Hawaii is poised to add some preschool for 4-year-olds to its educational offerings, pending legislative funding.
The initiative, a key component of Gov. Neil Abercrombie’s Democratic administration, will include 32 classrooms on 30 elementary school campuses, with seats for a total of 640 children, a statement from the governor’s office said. He requested $4.5 million for the program through a supplemental budget request.
Enrollment will be based on income and age. Children who are 4 years old by July 31.
“Our future plans for Hawaii’s comprehensive early-learning system involve both public and private preschools,” Abercrombie said in a statement. “We have been waiting for this opportunity.”
Hawaii is one of only 11 states currently without some form of state-funded pre-K, according to the Honolulu Star-Advertiser.
The program is being modeled after classrooms established with federal Race to the Top money now operating on the island of Hawaii, the governor’s statement said.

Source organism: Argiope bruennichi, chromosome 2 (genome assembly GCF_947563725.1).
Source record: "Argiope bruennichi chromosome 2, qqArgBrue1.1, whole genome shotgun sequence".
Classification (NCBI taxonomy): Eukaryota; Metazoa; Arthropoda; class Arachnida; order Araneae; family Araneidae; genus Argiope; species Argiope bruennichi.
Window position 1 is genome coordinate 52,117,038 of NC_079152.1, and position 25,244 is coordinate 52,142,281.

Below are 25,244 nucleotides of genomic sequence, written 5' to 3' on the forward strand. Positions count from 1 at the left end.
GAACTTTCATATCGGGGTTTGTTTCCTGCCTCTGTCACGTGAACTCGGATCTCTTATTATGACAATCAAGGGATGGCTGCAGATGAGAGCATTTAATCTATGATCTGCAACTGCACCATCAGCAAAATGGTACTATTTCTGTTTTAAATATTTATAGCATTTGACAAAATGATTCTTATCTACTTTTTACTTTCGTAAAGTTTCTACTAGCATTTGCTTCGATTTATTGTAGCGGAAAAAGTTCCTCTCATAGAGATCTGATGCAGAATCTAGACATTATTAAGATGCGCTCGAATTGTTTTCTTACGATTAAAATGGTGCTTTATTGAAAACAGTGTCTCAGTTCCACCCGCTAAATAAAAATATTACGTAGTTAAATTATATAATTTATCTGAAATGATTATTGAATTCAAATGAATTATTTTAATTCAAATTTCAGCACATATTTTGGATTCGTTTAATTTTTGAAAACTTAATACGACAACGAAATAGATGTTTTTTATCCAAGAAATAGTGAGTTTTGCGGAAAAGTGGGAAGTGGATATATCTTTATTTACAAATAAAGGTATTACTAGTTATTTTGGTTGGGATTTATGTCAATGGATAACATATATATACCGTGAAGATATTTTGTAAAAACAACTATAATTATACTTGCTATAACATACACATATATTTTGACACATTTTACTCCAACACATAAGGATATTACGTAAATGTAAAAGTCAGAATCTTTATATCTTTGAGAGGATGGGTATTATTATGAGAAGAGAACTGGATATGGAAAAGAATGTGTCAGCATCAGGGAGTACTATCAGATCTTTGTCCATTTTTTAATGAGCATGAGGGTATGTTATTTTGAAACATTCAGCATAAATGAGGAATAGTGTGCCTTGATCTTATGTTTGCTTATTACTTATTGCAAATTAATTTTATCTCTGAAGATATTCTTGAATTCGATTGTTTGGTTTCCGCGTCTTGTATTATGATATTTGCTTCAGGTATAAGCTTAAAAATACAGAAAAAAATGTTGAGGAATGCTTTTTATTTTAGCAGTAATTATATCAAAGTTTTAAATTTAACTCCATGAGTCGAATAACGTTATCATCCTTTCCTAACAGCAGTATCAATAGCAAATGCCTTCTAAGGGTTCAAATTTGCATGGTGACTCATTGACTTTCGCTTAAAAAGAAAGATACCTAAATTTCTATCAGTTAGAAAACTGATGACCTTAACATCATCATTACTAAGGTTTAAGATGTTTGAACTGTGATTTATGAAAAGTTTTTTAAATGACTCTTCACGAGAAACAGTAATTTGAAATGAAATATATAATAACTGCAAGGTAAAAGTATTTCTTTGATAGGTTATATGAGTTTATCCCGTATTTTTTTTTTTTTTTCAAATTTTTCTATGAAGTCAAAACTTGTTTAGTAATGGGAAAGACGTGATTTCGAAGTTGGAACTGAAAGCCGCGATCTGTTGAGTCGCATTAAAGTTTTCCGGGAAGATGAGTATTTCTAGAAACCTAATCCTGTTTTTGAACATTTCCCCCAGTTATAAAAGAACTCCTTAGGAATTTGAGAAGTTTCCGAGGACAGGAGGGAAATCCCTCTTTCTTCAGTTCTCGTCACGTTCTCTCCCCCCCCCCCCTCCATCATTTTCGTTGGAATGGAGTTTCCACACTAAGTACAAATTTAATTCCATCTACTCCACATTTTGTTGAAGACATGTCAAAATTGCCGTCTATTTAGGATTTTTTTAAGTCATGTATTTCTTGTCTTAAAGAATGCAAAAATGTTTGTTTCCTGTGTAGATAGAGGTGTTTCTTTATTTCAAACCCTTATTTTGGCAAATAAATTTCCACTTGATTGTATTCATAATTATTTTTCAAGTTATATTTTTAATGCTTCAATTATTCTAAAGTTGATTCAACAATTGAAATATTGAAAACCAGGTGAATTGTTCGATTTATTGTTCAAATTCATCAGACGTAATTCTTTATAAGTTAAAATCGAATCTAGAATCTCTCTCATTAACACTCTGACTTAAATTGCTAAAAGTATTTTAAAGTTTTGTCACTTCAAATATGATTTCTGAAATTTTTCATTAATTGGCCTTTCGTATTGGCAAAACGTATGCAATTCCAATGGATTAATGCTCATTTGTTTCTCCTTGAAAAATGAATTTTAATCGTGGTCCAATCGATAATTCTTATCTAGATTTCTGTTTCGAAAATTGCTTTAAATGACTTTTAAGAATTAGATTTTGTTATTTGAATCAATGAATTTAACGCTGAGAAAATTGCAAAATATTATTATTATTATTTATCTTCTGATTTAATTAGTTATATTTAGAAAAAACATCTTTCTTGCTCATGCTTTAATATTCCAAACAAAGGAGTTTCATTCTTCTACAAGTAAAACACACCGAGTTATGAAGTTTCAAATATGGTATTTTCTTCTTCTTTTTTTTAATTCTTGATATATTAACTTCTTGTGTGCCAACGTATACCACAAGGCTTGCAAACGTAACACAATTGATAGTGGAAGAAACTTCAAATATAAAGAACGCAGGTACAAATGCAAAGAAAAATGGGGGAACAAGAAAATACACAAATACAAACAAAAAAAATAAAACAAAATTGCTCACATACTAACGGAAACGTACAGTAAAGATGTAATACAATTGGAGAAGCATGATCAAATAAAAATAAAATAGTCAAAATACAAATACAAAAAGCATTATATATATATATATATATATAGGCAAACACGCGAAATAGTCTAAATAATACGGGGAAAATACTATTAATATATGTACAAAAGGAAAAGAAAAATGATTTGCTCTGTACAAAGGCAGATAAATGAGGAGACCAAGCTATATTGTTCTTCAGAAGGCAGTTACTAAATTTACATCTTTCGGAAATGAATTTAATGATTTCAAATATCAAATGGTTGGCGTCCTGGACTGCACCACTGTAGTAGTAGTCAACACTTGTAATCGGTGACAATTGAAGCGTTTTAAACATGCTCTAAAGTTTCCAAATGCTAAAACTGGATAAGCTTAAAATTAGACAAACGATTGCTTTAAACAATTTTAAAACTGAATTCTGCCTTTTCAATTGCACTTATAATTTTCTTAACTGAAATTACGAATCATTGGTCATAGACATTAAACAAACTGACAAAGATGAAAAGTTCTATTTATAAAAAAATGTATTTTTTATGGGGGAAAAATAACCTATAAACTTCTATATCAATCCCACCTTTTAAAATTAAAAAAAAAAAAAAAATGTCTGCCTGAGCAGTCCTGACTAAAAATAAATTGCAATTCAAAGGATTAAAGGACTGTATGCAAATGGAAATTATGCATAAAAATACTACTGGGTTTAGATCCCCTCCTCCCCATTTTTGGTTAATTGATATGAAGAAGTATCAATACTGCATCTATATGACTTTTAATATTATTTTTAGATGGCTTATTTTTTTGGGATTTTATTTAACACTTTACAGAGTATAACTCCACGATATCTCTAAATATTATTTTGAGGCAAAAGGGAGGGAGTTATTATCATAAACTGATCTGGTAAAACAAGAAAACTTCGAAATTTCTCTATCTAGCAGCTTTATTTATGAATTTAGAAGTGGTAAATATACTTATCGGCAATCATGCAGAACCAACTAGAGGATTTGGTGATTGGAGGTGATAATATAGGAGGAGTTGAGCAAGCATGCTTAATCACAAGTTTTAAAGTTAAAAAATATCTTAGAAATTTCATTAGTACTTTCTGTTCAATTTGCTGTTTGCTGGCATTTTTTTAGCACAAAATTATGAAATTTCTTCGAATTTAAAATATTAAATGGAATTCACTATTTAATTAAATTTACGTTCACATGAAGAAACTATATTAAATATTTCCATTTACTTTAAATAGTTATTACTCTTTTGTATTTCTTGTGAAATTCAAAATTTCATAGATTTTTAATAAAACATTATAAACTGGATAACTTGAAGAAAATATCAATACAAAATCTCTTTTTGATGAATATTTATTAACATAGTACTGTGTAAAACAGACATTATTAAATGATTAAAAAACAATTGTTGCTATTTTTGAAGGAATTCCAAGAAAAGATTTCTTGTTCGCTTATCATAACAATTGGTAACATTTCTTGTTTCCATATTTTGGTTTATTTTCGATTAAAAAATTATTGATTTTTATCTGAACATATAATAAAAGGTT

Meanwhile, lawmakers are also working on the issue of mandatory kindergarten. (Currently, kindergarten is not mandatory in Hawaii.) House Bill 1487 would require all children who are 5 on or before July 31 to attend kindergarten, although 97 percent of 5-year-olds already do so voluntarily, the Honolulu Civil Beat reported.
Forty-four states and the District of Columbia require either full-day or half-day programs, according to the Washington-based nonprofit Children’s Defense Fund. Alaska, Idaho, Michigan, New Jersey, New York, and Pennsylvania do not madate it, although school districts may offer it.
“It seems appropriate to discuss this in light of the efforts on early education,” said Roy M. Takumi, a Democrat who serves as the chair of the House’s education committee, in the Civil Beat. “By making it mandatory, it indicates that as a state we believe that K-12 should be mandatory and that whatever preschool system emerges will be voluntary.”
A version of this news article first appeared in the Early Years blog.